Taylor sues former school district

East Baton Rouge Parish School Superintendent Bernard Taylor sued his former employer Thursday, claiming the Grand Rapids, Mich., Public School District breached an agreement to pay him more than $330,000 in severance pay.

Taylor was the superintendent of that district from 2006 to 2012 and left to take his current job in Baton Rouge in June 2012.

In an interview Thursday, Taylor said he is sad the dispute has turned into litigation. He said he enjoyed his time in Grand Rapids and still hopes the matter can be resolved without the need for expensive litigation.

“I tried to resolve this in a way that was amicable and professional, and those efforts were rebuffed,” Taylor said.

Taylor’s lawsuit, filed in U.S. District Court in Michigan, claims the Grand Rapids district violated a separation agreement that both parties entered into in June 2011. The suit claims Taylor was to receive a $330,600 severance payment in June 2012.

Taylor’s attorney, Katherine Smith Kennedy, said the Grand Rapids district — despite having the funds earmarked and reserved for Taylor in 2012 — has refused to pay any of the money, citing claims of mismanagement and misconduct during Taylor’s active service period. She said the other provisions of the severance agreement were honored.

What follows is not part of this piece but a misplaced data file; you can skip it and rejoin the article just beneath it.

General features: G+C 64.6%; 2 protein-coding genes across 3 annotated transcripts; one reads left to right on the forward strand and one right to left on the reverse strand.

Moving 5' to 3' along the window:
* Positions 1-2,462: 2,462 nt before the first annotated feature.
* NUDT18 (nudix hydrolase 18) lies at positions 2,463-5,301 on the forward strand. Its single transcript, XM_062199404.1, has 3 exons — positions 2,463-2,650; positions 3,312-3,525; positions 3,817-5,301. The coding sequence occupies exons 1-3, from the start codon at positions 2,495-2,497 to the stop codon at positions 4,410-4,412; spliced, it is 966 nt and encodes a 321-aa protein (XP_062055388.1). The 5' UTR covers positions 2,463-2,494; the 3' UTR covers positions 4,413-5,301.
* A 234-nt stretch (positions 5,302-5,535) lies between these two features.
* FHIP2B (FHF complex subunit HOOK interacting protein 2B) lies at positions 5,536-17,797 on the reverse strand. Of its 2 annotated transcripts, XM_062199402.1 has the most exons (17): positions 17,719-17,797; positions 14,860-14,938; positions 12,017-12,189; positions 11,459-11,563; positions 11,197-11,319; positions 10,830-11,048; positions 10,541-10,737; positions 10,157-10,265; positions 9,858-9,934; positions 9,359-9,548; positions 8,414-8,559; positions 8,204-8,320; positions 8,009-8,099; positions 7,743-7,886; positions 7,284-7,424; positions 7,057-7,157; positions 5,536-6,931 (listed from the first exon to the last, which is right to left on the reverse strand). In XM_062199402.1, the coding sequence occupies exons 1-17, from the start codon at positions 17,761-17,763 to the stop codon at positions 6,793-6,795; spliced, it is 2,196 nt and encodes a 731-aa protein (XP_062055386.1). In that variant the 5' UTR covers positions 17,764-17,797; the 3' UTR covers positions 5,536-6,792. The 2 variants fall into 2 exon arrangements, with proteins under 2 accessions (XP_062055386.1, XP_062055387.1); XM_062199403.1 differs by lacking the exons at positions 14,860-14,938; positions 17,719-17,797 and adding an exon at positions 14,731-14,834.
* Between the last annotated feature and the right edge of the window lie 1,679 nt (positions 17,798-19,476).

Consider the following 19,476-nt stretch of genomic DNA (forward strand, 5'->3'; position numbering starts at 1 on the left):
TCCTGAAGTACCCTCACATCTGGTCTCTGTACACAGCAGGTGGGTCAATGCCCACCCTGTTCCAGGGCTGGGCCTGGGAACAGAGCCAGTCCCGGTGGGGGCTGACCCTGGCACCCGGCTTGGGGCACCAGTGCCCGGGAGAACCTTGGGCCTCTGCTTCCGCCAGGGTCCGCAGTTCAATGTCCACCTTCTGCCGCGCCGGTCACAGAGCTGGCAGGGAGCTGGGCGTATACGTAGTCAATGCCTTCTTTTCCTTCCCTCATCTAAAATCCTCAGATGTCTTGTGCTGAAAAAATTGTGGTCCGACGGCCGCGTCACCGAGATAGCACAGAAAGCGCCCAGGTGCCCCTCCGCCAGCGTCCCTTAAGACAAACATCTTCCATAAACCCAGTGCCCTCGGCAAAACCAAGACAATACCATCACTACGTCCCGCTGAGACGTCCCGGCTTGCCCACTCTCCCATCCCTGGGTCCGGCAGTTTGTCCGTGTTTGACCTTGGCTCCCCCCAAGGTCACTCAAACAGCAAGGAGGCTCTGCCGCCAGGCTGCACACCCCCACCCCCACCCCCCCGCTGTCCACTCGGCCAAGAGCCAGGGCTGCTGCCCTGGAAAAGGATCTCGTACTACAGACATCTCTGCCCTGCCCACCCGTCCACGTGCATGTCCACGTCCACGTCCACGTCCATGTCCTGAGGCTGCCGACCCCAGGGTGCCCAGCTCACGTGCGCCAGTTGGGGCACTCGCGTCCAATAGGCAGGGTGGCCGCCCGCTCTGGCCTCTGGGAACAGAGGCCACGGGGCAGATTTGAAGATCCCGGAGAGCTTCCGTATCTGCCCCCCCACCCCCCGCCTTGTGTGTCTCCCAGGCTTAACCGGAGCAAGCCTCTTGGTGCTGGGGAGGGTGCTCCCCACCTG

Kennedy said many of the district’s allegations are either false or greatly exaggerated, and nearly all incidents alleged by the district — even if 100 percent true — would have been known to the Grand Rapids district board when the idea of the severance agreement was discussed and crafted in mid-2011.

Kennedy said Taylor hired her in May 2012 and that same month an attorney for Grand Rapids first let her know that the school district would not be paying their outgoing superintendent.

She said they have since raised issues about Taylor’s leadership and minor expenses.

“Some things they have been detailed with, and some things they have been very vague about,” Kennedy said.

The Grand Rapids school district said in a statement Thursday that it would have no comment on the pending legal matter.

Kennedy said she and Taylor are sympathetic to the school district’s current budget challenges and have reached out to the board repeatedly, asking that the parties enter into mediation, to no avail.

“The district has indicated it would rather litigate this matter and cost the taxpayers what will likely be tens of thousands of dollars in attorney fees and court costs,” Kennedy said. “Not to mention, this case will force the focus off the (Grand Rapids) schools and students that badly need attention when it could have been resolved with a neutral mediator outside of court.”

Taylor’s contract in Grand Rapids was set to expire in June 2015, but elections in fall 2010 decisively shifted the School Board to candidates backed by the local teachers union, which was often at odds with Taylor.

In June 2011, the two sides negotiated a severance that would have paid Taylor for the equivalent of 18 months of work.

David Tatman, president of the East Baton Rouge Parish School Board, said Taylor informed him earlier this week that he would be suing his former employer.

“It’s not anything that pertains to East Baton Rouge Parish,” Tatman said.